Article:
From Arrowhead Stadium
The rumors had started before the Raiders season finale against the Chiefs had even kicked off. Reportedly, Oakland head coach Tom Cable will not hold that job next year. He may be fired within a week.
That would be a ridiculous end to what was a tremendous coaching job by Cable and his staff in this 2010 season. By crunching the Chiefs 31-10, they finished 8-8 on the season and 6-0 in the AFC West. They are the first team to go unbeaten in their own division and not make the playoffs.
Ignoring the rumors, Cable was in for celebrating on Sunday.
“We’re not losers anymore,” Cable said. “We’re 8-8. That’s not what we wanted. We wanted to be a playoff team, but we came here to get the eighth win which means we were 6-0 in the division and most importantly we’re done with that losing. We’re not losers anymore.”
It’s the first time since their Super Bowl seasons of 2002 that the Raiders finished the season without a losing record. In seven seasons (2003-09), they did not win more than five games.
They got eight this year by playing tough in their own division. At 6-0, they were 2-8 outside the AFC West.
“When we have taken care of the ball, we’ve been pretty good and it looks to be that way in all these AFC West games,” said Cable. “Outside (the division) we had too many turnovers and that’s what it really comes down to.”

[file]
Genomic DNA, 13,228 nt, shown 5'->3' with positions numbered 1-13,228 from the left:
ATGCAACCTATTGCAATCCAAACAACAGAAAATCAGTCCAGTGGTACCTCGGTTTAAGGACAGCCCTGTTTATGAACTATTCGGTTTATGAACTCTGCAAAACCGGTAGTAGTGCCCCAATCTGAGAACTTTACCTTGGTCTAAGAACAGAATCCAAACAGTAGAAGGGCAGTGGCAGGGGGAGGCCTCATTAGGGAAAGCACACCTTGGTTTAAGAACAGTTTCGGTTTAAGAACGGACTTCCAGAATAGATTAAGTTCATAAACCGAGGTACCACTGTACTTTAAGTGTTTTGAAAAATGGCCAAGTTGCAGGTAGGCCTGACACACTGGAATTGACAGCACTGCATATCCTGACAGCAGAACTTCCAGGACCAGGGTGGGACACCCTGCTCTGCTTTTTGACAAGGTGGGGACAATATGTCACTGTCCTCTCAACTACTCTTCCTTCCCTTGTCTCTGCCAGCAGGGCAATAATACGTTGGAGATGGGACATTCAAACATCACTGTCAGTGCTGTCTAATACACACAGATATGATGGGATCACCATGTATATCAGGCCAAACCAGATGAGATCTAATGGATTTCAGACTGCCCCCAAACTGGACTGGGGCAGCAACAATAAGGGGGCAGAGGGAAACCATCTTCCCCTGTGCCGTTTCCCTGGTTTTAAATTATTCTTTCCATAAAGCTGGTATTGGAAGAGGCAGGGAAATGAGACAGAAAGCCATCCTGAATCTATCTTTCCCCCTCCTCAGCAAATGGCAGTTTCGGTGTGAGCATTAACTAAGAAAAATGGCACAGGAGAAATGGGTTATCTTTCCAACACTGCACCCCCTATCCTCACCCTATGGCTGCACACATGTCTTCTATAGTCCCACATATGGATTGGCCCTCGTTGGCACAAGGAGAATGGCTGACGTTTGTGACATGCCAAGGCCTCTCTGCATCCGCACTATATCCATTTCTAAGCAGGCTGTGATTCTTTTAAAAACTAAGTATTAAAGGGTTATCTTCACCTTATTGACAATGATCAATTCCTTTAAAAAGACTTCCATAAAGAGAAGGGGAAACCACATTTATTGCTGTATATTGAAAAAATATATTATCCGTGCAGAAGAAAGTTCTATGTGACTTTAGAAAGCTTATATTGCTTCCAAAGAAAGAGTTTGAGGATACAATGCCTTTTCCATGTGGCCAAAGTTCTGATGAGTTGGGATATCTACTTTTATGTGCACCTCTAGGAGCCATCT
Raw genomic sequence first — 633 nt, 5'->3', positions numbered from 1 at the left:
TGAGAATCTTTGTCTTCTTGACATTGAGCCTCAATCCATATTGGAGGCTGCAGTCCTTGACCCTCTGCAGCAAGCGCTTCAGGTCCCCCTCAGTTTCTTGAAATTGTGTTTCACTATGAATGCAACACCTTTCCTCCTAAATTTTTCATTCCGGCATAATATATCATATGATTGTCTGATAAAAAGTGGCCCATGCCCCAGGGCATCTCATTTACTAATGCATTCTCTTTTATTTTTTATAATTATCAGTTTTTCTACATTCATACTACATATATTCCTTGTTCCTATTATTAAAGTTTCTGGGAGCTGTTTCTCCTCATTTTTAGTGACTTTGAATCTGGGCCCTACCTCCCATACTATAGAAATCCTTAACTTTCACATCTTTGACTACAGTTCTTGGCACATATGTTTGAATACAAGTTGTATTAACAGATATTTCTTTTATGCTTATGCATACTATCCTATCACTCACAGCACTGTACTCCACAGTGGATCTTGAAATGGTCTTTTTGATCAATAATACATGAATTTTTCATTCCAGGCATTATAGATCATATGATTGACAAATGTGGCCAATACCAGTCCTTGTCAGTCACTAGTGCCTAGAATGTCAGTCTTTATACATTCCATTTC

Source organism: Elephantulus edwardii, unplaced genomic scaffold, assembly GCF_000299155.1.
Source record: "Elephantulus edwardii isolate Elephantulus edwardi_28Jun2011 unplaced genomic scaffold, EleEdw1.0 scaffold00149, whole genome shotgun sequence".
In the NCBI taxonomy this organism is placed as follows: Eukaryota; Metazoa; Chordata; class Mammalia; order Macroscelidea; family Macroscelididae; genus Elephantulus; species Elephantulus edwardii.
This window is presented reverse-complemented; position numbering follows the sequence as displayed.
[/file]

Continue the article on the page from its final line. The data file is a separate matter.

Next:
In six division games, the Raiders had five giveaways and finished plus-10 in the turnover ratio. In the other 10 games outside the division, they had 21 giveaways and finished minus-12 in the turnover ratio.
So what do the Raiders need to do in 2011 to get back to the playoffs? They now have the longest post-season drought in the division with eight seasons out of the playoffs.
“I think we’ve got to come to grips with being able to take care of the ball better,” said Cable. “That’s the bottom line here. “I think we’re on the right path. We just need to get better and learn how to take care of the ball better.”
Apparently we’ll know soon about Cable and his future â€“ his contract calls for an option for the 2011 season to be picked up by January 18. He’s now 17-27 as Raiders head coach.
It was another one of those games where the number of butts in the seats was not what the Chiefs released as paid attendance: 67,045. There were empty seats in every section, although those at mid-field in the lower and upper level were pretty much filled. As usual, the club level was sparse in the end zones. It was the same with the upper deck in the end zones.
Overall, the crowd was into the game in the first half and certainly made enough noise that the Raiders got flagged for several false start penalties. Sometimes with the Raiders it’s hard to know whether it comes down to crowd noise or just the lack of discipline by the silver and black.
Although the Chiefs never talk about injuries after the game, the Raiders do. Isn’t that interesting! QB Jason Campbell suffered a right knee contusion when he was tackled running out of bounds by OLB Tamba Hali. He missed one series and then went back in the game. TE Zach Miller (knee sprain) and S Michael Huff (turf toe) left the game, but returned. The most serious injury for the Raiders was DE Matt Shaughnessy, who suffered an MCL strain in the first half and did not return to the field.